- Interviews (online publications, podcasts, etc.)
- Webinar presentations
- Speaking engagements
- Announcements (mergers, acquisitions, new executives, product launches, etc.)
- Company-sponsored contests and giveaways
Many of these opportunities will already include a link back to your site within the coverage.
But it’s always a good idea to keep track of these campaigns to make sure you don’t wind up with any unlinked mentions.
For more on PR and link building, check out these resources from Search Engine Journal:
- The PR Process That Drives Hundreds of Links Time After Time
- How to Earn Links by Doing Something Truly Newsworthy
You should also keep tabs on any marketing partnerships your company has or is forging to see if a link opportunity exists.
Keep in mind that this works the other way, too.
Any links you secure could turn into larger co-marketing opportunities if you continue to nurture the relationship.
Julia McCoy has another great article here on Search Engine Journal that discusses leveraging relationships for links.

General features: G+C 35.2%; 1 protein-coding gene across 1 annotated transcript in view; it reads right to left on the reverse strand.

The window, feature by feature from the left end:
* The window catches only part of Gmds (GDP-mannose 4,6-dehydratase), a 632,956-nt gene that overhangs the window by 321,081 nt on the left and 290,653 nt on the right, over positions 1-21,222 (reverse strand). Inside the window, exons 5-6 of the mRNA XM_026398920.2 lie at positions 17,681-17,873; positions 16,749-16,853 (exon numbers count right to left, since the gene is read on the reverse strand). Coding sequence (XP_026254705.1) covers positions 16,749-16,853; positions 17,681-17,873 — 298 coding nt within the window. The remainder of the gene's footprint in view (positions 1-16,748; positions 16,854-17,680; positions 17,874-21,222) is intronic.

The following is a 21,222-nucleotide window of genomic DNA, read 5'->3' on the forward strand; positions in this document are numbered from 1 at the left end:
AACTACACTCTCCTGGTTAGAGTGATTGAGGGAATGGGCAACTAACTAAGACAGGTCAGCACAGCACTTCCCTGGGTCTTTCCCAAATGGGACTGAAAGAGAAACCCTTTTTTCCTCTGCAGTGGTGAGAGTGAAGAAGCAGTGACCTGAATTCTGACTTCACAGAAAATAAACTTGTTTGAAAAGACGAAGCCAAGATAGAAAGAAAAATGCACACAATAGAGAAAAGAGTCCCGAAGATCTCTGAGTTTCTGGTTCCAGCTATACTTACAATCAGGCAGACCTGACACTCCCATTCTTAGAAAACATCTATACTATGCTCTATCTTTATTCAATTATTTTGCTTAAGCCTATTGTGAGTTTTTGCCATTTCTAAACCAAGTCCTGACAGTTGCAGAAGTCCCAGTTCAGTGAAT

Link acquisition is a time-consuming, tedious task that is filled with rejection.
However, links remain a strong signal within Google’s search algorithm, and you need to be able to sustainably earn backlinks to grow and maintain a presence in organic search.
To help you with your link building efforts, here are 10 modern link acquisition tactics that still work today:
- Resource promotion
- Resource page link building
- Finding unlinked mentions
- Guest blogging
- Image link building
- Competitive backlink analysis
- Broken link building
- Community involvement
- Solving industry problems
- Leveraging marketing and PR efforts
- Link Building for Beginners: How to Get Started
- Link Building for SEO: A Complete Guide
- A Link Building Checklist to Earn More & Better Links
Featured & In-Post Images: Created by author, September 2020